Employment Law Daily Franchisee’s claim that franchise agreement was ‘scheme’ to avoid FLSA liability subject to arbitration
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Tuesday, December 12, 2017

Franchisee’s claim that franchise agreement was ‘scheme’ to avoid FLSA liability subject to arbitration

By Ronald Miller, J.D.

In an action arising out of a janitorial franchise agreement, a federal district court in Georgia ruled that a franchisee must arbitrate claims that the franchise arrangement was a “scheme” to avoid FLSA liability. According to the plaintiffs, the franchisor misclassified its janitors as franchisees and independent contractors, not employees. However, the court found the plaintiffs failed to request mediation of their claims, which was a condition precedent to either party’s ability to file a lawsuit or commence arbitration. Nonetheless, the court concluded that a stay was more appropriate than dismissal, to allow the plaintiffs to make a proper request for mediation. Finally, after rejecting the plaintiffs’ contention that a class waiver provision was unenforceable, the court also concluded that it was appropriate to grant the franchisor’s motion to compel arbitration (Richardson v. Coverall North America, Inc., December 7, 2017, Thrash, T.).

Franchise agreement. Randall Richardson owned Janitorial Tech, a limited liability company that performed commercial cleaning services. The defendant, Coverall, operates a commercial cleaning franchising business. The parties entered a franchise agreement in which Janitorial Tech would become a Coverall franchisee. Under the agreement, Richardson would perform cleaning services for Coverall’s customers, and Coverall would pay Janitorial Tech. The plaintiffs paid Coverall a $15,570 franchise fee, and Coverall promised to provide $3,000 in guaranteed monthly business. The plaintiffs financed the franchise fee with a loan from Coverall, with Richardson as the guarantor. The plaintiffs alleged that Coverall failed to provide the guaranteed business. According to the plaintiffs, throughout the process, Coverall would only formally engage Janitorial Tech.

The plaintiffs brought a collective action alleging that Coverall misclassified its janitors as franchisees and independent contractors, and that Coverall’s franchise arrangement was merely a scheme to avoid FLSA liability by requiring its janitors to create limited liability companies and enter franchise agreements. Additionally, they alleged that Coverall did not provide the amount of business that it promised, and that it provided illegal loans to the plaintiffs. In response, Coverall filed motion to dismiss or alternatively stay the litigation pending arbitration.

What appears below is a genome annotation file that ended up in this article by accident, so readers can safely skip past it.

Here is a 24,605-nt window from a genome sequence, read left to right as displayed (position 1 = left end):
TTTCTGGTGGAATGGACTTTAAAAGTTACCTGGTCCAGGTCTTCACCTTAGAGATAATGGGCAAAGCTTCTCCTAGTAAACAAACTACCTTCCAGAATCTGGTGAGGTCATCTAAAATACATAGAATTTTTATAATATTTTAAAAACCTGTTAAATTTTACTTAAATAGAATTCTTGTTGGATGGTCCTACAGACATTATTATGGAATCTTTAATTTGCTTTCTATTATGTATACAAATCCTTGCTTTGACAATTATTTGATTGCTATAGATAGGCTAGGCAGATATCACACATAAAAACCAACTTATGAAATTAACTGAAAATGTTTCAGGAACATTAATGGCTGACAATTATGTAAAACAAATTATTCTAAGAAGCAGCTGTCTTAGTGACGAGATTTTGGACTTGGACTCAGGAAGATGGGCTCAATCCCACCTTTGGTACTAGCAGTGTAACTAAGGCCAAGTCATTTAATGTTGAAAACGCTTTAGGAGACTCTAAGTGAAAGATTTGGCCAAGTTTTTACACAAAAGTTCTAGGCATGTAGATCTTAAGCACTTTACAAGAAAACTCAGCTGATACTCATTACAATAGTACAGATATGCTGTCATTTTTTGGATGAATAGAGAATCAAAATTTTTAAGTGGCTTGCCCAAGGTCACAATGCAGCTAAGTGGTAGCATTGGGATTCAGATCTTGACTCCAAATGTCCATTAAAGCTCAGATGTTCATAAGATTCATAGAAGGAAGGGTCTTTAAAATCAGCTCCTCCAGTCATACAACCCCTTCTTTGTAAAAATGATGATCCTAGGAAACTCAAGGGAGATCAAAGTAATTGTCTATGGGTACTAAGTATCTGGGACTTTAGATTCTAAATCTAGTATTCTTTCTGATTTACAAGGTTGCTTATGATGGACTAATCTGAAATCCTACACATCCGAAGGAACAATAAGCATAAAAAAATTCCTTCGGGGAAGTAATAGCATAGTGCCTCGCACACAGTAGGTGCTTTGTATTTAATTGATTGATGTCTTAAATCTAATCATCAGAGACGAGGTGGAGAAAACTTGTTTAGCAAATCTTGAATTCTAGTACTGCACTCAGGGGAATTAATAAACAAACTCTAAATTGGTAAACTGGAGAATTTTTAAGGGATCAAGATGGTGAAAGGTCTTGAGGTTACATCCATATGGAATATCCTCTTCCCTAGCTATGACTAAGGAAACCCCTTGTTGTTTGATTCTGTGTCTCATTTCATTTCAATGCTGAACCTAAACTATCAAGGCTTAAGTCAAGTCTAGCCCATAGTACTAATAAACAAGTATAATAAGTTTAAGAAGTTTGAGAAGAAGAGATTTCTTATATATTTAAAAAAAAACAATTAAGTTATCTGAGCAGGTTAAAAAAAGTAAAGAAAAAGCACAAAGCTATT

Mediation. Coverall argued that the claims should be dismissed because mediation was a condition precedent to the filing of a lawsuit. It pointed to a provision in the franchise agreement which stated that mediation was a condition precedent to either party’s ability to file a lawsuit or commence arbitration. The parties did not dispute that this provision was valid and enforceable under Georgia law. Instead, they disputed whether the plaintiffs had requested mediation. The court found that the plaintiffs did not make a good-faith request for mediation, and so had not satisfied the condition precedent to filing suit. The evidence showed that Richardson communicated with Coverall concerning its failure to provide the guaranteed business it had promised, and about refinancing the debt on the loans he owed to Coverall. The parties attempted to informally resolve these two specific issues. However, his email communications did not touch on FLSA allegations, fraud allegations, or claims that the loans violated state law. As such, his requests for mediation did not address the issues in dispute here. Moreover, the court rejected the plaintiffs’ contention that Coverall waived its right to rely on the alternative dispute resolution mechanism in the franchise agreement by refusing to mediate. Emails between the parties demonstrated that the plaintiffs never raised complaints concerning the issues in dispute. Therefore, Coverall never refused to mediate these issues at all. Further, the court concluded that the issue of waiver should be decided by the arbitrator, not the court.